1. So who can say whether a pilot can go up or not? I assume that most of the time it’s for the pilot to take repsonsibility for his/her decisions, including the decision to fly at all; but just out of interest, is there anyone who could say to you ‘Sorry Lindsay you are not flying today’ and have the authority to do that?

    Also, there’s something about the flavour of this post (and now I think about it other posts here) that mean I’d not be surprised if you end up training other pilots yourself one day. Would you be interested in doing that? Am I getting this wrong?

    And of course I now know the collective noun for cadets is ‘a flock’


    • There definitely is people who can tell a pilot they can’t go flying. There’s generally a chief pilot in a company who can say no, you’re staying on the ground today, even if the pilot is ready to take on the weather.

      And then there’s ATC. Say you’re a private pilot and you’ve filed a VFR flight plan, and the weather minimums are below what you’re allowed to take off into, and you taxi out to the runway at a controlled airport, ATC won’t clear you. You’ll sit at the hold short line saying -plane registration- ready for takeoff until you’re blue in the face, and ATC will just give you a shortened weather briefing highlighting the visibility. At an uncontrolled airport, if the visibility is below minimums, there would be no one to stop you from taking off, but it wouldn’t be legal.

      There’s also the owner of the plane. If I showed up at Harv’s Air in the middle of a snowstorm, the dispatcher would go “Dude, no.” The dispatcher, when planes are being rented, is generally the authority that makes the call then. There are school rules about visibility and wind that are stricter than the aviation laws.

      On the other end of things, the pilot *always* has the final say on going. No one can say, okay, the weather is above minimums, you have to fly now. If you’re too much of a chicken, you might eventually lose your job over it, but no one can make you do it.

      I wouldn’t be surprised if I ended up instructing either, honestly. At first I just hadn’t thought about it, but now that I’ve had more time in the plane, and taking passengers, the asperger’s isn’t nearly the problem I feared it might be. I have been thinking about a post on that.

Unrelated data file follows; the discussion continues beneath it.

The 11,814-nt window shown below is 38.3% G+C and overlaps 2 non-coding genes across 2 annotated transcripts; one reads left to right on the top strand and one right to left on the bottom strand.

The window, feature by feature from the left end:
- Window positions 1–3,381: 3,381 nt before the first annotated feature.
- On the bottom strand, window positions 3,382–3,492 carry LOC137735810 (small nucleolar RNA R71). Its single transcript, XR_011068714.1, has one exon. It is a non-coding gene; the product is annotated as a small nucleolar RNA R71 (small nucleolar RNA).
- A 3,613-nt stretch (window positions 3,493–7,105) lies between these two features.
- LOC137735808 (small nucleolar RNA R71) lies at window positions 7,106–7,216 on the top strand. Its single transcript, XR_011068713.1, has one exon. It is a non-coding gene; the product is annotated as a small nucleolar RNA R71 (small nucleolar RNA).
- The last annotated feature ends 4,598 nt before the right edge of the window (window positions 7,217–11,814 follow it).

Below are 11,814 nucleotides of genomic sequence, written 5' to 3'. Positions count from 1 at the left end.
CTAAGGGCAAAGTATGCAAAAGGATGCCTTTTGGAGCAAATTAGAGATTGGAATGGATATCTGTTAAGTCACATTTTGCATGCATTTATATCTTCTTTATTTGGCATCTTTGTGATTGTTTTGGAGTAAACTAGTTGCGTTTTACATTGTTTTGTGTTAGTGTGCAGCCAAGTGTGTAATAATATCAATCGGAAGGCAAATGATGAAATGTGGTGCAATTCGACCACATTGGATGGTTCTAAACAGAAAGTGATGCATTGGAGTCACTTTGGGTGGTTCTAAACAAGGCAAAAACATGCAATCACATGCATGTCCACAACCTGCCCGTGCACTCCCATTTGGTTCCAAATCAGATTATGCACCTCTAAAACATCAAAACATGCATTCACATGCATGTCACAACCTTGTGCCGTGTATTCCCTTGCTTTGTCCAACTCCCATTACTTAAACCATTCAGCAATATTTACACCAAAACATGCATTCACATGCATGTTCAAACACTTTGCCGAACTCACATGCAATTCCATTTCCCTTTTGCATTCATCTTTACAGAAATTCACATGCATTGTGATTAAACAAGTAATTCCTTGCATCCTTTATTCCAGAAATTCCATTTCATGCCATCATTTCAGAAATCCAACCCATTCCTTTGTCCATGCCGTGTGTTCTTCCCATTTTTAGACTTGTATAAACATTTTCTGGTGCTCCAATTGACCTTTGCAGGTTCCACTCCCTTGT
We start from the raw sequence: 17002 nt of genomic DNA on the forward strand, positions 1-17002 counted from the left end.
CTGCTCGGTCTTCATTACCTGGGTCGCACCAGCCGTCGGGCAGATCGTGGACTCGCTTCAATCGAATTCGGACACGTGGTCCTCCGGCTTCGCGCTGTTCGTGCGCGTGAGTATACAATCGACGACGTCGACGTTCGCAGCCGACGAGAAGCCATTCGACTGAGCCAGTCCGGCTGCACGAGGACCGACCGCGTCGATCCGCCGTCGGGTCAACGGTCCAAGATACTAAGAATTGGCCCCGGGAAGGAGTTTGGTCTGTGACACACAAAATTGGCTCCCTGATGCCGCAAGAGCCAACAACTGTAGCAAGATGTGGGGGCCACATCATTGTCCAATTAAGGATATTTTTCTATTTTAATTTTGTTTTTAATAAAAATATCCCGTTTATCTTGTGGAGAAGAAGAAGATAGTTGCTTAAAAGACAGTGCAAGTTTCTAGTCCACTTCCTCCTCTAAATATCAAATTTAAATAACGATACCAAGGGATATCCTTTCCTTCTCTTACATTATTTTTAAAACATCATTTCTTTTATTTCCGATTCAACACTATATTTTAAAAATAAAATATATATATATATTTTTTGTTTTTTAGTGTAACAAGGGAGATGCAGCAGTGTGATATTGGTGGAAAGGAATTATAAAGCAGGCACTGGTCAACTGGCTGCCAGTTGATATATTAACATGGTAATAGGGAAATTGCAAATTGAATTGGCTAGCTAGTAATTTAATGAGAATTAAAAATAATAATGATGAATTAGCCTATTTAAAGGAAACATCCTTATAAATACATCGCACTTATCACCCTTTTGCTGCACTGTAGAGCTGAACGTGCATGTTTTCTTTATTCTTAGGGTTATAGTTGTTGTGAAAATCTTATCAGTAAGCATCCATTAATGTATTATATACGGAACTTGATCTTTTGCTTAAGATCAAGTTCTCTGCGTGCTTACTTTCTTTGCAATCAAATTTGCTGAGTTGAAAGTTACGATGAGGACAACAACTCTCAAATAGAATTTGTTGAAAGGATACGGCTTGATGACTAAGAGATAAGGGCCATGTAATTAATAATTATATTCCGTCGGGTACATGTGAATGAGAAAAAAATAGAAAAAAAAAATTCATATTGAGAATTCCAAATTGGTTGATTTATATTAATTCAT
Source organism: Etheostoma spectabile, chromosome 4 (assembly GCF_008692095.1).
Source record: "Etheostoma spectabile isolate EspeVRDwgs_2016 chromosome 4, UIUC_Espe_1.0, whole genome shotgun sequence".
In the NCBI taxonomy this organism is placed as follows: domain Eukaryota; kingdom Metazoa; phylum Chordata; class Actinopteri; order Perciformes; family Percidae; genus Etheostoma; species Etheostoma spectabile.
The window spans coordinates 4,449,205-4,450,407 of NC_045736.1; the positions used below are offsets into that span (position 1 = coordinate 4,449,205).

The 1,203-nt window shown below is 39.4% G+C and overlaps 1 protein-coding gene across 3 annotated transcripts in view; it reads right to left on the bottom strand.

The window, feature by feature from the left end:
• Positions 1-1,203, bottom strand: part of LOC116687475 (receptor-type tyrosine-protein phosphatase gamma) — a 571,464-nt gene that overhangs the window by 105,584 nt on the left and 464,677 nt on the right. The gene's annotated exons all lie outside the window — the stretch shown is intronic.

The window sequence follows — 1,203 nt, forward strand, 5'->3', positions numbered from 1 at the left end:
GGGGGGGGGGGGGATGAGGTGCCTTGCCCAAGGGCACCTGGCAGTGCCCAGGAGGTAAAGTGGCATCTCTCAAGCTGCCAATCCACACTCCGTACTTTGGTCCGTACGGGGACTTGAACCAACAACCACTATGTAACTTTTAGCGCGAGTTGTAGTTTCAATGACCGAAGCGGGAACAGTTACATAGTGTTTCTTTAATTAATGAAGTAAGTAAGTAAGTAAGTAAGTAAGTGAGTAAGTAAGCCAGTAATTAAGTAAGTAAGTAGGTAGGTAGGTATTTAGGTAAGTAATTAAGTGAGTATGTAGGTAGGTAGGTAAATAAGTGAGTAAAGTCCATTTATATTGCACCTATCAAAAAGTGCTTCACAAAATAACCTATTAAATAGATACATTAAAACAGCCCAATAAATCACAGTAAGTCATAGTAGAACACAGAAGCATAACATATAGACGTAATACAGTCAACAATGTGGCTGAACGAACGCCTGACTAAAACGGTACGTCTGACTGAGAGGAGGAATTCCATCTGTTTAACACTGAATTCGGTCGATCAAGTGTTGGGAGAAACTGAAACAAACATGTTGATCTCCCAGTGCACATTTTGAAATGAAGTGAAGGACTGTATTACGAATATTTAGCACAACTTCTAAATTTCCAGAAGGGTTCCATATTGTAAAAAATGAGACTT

2. We had an ex-military pilot and later, trainer, come in and talk to us about being a supervisor and stuff. He reinforced the notion of double-checking EVERYTHING to ensure dumb mistakes aren’t made, giving the example of not being able to take off/land until the pilot could repeat everything back to ATC perfectly.

    He then told us a story about how three (co)pilots were once so busy worrying about why a little green landing gear light didn’t come on, that they didn’t realize they’d dropped ALOT of altitude, and were dangerously close to crashing. He lamented that pilots “didn’t get hints” (much like men when women are hinting), and that “ATC isn’t allowed to blantantly ask ‘are you aware you’re about to crash?!’ since pilots get all offended we ‘outed’ them on the radio”.
    So morale of the story: have fun, but make sure you’re ego never gets the best of you!

    • Indeed πŸ˜› In aviation, the stereotypes are ATC thinks all pilots are incompetent morons, and pilots think ATC are all assholes. It’s obviously not actually the case. Of course it can get scary if suddenly you realize the ATC person on the radio is incompetent, and you realize how much you take them for granted. That’s a rare thing though. Most of them are pretty decent, and the one’s at st andrews are used to handling poor confused student pilots without broadcasting to the world that the pilot doesn’t know what they’re doing. I know I’ve got confused and done dumb things, and I think every pilot has enough times and had ATC be perfectly professional in handling them that we pilots don’t get snarky with them.

      FIC isn’t ATC though – they’re both run by NAVCanada, but FIC aren’t actively controlling aircraft. They provide mostly weather and flight planning services, and would be in charge of organizing search and rescue, should a plane not arrive at it’s destination.